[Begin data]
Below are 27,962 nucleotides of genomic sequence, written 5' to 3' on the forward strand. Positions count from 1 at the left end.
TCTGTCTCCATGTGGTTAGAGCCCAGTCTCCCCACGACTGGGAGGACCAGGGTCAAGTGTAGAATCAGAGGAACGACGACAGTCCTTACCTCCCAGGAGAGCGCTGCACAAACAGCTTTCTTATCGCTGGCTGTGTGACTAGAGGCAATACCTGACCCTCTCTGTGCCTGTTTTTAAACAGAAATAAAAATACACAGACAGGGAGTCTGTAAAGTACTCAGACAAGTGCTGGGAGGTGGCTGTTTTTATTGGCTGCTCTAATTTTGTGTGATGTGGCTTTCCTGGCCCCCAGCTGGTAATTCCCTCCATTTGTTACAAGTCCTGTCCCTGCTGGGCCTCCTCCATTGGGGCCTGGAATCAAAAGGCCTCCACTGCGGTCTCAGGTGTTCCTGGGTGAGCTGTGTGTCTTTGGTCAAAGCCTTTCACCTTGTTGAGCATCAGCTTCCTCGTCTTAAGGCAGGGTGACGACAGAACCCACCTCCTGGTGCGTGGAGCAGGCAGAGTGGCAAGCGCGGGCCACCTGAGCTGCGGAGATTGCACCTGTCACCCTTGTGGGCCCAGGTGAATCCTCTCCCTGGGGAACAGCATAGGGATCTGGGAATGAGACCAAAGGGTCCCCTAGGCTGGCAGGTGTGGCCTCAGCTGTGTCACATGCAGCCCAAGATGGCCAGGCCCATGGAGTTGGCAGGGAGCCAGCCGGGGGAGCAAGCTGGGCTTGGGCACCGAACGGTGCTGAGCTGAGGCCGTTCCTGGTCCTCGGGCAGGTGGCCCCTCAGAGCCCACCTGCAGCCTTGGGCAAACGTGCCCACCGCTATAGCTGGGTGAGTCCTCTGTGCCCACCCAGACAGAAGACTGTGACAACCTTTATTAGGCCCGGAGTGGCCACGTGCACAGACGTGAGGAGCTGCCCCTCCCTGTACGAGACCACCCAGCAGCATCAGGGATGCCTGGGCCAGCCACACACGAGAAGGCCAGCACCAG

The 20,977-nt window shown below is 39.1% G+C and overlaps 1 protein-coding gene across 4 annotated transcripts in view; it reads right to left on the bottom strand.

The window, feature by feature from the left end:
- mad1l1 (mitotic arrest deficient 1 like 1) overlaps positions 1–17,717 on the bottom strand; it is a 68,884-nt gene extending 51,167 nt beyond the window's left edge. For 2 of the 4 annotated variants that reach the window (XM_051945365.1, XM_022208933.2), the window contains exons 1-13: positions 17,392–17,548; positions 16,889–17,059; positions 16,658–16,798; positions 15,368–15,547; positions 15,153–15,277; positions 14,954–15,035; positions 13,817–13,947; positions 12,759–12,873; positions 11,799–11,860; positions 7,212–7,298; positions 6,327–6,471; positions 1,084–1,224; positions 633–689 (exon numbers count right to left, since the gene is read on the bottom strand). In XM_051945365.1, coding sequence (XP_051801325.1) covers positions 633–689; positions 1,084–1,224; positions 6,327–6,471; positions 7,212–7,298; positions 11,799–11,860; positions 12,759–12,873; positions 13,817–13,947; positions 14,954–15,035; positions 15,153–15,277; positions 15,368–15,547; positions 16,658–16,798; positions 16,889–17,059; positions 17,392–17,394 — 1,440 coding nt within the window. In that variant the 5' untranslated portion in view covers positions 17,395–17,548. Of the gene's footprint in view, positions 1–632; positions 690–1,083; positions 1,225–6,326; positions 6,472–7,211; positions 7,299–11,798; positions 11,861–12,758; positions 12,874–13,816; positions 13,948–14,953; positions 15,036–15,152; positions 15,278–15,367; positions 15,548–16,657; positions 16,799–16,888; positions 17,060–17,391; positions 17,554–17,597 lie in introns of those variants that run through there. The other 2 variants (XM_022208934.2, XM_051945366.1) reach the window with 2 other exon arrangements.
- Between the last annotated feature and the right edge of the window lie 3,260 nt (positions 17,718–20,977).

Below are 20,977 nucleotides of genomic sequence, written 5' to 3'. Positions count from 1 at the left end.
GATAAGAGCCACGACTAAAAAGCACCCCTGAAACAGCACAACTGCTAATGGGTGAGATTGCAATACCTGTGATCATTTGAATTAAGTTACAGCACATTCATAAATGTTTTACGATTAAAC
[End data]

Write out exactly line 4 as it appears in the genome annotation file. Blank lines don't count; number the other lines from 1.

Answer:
The window, feature by feature from the left end: